If Venezuelans had to choose a favorite social network, they would most likely pick Twitter. And indeed, this medium has been the most used to discuss the presidential election of Sunday, October 7, 2012.
Under different hashtags occupying the Trending Topic list in the country, Venezuelans comment, discuss, debate, report and share.
But beware, Venezuelans are skilled Twitter users. If you want to follow the election, a hashtag could lead you to unexpected tweets. Discussions in 140 characters require ingenuity, and Venezuelans know how to play with the limited space.
Venezuelans in queue in Caracas to vote during October 7, 2012, presidential election. Photo by Alejandro Rustom. Copyright Demotix.
Under #HoyGanaChávez (Chávez wins today) many supporters of President Hugo Chávez announce their vote, invite others to participate and gear up for results that, they say, will be favorable:
Jorge Amorin (@Jorgeamorin) [es] invites his followers to participate:
@Jorgeamorin: Cual es nuestra tarea ahora? Si aún quedan compas sin votar, pues a votar. Y ayudar a nuestros testigos en todos los centros #HoyGanaChávez
@Jorgeamorin [es]: What is our task now? If you still haven't voted, go vote. And help all our witnesses in all voting centers #HoyGanaChávez
Carlos Ernesto (@Ernesto_Vzla27) [es] highlights the work of the National Electoral Center:
@Ernesto_Vzla27: Ver a quienes ayer criticaban ferozmente al Poder Electoral votando, ya es una victoria revolucionaria. #HoyGanaChávez
@Ernesto_Vzla27 [es]: Seeing those who fiercely criticized the Electoral Power voting, is already a revolutionary victory. #HoyGanaChávez
Fabrizia Polverini (@Mimipolverini) [es] shares:
@Mimipolverini: No me queda duda de que mi primer voto fue por mi Patria, por los niños, por todos los logros de la revolucion #hoyganachávez
@Mimipolverini [es]: I have no doubt that my first vote was for my Country, for the children, for all the revolution's achievements #hoyganachávez
Edu Carvajal Avila (@Edu_Carvajal) [es] points out:
@Edu_Carvajal: #HoyGanaChávez … ¡NO!, y gana#VENEZUELA, hoy ganamos todos! esta noche no habrá pueblo derrotado, el único derrotado es Capriles
@Edu_Carvajal [es]: #HoyGanaChávez … NO!, #VENEZUELA wins, today we all win! tonight there won't be a defeated people, the only defeated one will be Capriles.
However, this hashtag has also been used by supporters of the opposition, like Erika (@ErikaDLV) [es]:
@ErikaDLV: #HoyGanaChávez un pasaje a CUBA sin retorno! Porque aqui ya no lo queremos,14 años son suficientes! Queremos un pais unido! #HoyMeDesquito
@ErikaDLV: #HoyGanaChávez [Today Chávez wins] a no-return ticket to CUBA! Because we don't want him here anymore, 14 years is enough! We want a united country! #HoyMeDesquito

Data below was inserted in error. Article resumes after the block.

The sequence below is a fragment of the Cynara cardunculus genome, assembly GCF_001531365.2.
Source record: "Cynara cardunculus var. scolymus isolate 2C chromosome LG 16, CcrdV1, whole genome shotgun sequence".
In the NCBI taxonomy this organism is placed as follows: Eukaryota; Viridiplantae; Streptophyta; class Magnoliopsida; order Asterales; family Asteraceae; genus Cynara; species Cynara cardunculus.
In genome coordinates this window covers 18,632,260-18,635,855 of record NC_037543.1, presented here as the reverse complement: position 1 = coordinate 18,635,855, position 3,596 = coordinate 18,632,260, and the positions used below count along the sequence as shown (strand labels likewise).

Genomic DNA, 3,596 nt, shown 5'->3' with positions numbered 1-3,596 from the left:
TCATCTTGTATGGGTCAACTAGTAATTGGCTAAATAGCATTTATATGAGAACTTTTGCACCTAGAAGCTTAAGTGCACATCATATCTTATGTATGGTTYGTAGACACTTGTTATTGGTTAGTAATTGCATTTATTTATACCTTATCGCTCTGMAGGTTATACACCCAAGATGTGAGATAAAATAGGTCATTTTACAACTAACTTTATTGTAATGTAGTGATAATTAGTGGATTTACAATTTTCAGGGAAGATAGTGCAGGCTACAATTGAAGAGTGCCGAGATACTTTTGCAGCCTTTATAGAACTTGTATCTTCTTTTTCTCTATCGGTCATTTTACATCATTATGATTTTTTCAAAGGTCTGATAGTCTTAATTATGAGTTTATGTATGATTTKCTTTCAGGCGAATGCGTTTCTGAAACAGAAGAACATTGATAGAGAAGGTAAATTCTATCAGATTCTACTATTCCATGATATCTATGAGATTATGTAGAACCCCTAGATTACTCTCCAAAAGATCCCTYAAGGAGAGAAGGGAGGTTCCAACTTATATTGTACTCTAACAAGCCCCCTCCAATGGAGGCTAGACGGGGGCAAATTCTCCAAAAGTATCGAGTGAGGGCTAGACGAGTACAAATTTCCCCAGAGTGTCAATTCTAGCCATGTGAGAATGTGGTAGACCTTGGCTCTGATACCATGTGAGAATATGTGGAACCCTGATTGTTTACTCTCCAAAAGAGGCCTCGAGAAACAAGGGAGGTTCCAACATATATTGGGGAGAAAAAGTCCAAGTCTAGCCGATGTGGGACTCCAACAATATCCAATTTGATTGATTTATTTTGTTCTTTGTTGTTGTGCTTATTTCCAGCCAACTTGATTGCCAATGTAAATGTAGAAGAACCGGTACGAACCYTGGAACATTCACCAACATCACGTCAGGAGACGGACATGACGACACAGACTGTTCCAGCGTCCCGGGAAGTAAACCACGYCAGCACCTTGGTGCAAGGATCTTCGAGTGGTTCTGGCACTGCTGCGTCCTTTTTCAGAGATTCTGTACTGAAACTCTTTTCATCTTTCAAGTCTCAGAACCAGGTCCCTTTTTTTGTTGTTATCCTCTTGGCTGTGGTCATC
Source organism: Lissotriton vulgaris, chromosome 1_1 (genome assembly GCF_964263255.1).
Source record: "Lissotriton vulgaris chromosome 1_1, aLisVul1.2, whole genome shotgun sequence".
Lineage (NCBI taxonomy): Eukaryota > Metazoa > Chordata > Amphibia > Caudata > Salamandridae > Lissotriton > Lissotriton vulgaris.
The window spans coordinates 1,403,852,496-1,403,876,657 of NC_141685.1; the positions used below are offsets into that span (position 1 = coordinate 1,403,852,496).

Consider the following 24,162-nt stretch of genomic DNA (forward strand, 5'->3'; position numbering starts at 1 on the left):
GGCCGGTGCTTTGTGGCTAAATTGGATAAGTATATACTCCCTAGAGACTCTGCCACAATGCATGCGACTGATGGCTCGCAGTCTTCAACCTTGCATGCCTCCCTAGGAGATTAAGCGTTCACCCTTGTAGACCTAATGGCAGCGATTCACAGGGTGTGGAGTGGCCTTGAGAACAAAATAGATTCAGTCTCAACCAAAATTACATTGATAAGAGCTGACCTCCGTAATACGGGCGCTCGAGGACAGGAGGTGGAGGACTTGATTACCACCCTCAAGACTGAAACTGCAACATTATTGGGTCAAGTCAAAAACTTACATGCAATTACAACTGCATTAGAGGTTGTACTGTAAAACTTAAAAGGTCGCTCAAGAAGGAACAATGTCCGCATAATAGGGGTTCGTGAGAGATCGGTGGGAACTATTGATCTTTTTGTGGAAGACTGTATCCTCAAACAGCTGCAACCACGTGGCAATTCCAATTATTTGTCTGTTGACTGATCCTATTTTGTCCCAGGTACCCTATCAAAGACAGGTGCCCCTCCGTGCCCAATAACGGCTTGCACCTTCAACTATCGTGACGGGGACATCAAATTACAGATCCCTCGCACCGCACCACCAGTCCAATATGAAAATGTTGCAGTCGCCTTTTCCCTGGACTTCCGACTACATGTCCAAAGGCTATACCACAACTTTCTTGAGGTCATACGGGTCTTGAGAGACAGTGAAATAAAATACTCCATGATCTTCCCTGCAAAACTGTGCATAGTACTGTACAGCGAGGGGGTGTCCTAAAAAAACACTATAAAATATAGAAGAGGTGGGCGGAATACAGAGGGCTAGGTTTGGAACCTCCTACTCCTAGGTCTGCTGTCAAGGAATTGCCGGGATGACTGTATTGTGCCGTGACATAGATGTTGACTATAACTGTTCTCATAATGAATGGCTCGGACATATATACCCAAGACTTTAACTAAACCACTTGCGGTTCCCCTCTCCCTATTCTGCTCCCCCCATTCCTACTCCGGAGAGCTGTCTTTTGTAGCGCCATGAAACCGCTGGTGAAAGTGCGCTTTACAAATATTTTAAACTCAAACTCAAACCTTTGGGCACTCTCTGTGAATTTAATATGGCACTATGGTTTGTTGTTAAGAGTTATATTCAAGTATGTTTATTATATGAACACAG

Other hashtags in favor of Chávez are #ElMundoConChávez (The world with Chávez) and #TodosNosotrosConChávez (We are all with Chávez).
On the side of the opposition, the most popular hashtag refers to Henrique Capriles’ slogan “There is a path” (Hay un camino” in Spanish) and to the long lines at voting centers: #NoEsUnaColaEsUnCamino (It is not a queue, it's a path).
Arturo G. Villarroya (@ArturoGVilla) [es] says:
@ArturoGVilla: Ánimo a todos los venezolanos que tienen aun que esperar para votar, que no se vayan a casa, merece la pena esperar. #NoEsUnaColaEsUnCamino
@ArturoGVilla: I send my encouragement to all those Venezuelans who still have to wait to vote. Don't go home, it is worth the wait. #NoEsUnaColaEsUnCamino
Another hashtag used by those who will vote for the opposition is #HugoChávezFríasTeQuedan2Días (Hugo Chávez Frías you have two days left). Under this hashtag many comment on the urban violence that drives them to want a change in the national administration.
User @Sr Sugestivo [es] writes:
@Sr Sugestivo: ¡Porque quiero caminar por Caracas en la noche y vivir al día siguiente! #VotemosDePrimeroXCapriles#HugoChávezFríasTeQuedan2Días
@Sr Sugestivo [es]: Because I want to walk through Caracas at night and live the next day! #VotemosDePrimeroXCapriles (Let's vote for Capriles) #HugoChávezFríasTeQuedan2Días
Meanwhile, news site @PlanetaUrbe [es] tweets a video shared by Gabriel Torelles [es] and quotes:
@PlanetaUrbe: #HugoChávezFríasTeQuedan2Días [VIDEO] “En Caracas hay más muertos que en Bagdad” @anarkyoow.ly/edrdF
@PlanetaUrbe: #HugoChávezFríasTeQuedan2Días [VIDEO] “In Caracas there are more dead that in in Baghdad” @anarkyo ow.ly/edrdF
The pace is fast and information is varied. Trending Topics change in minutes and they not only include comments predicting the results, but also reflections from both sides, attacks, recommendations for voting, reports about abuses and irregularities, and also rumors, something that many see as a typical custom of these days. One discussion easily leads to another, as most tweets are generally published with more than one hashtag.
The next Trending Topics will appear in the hours to come and they will surely include comments about the election results, expected by most to be released late into the night.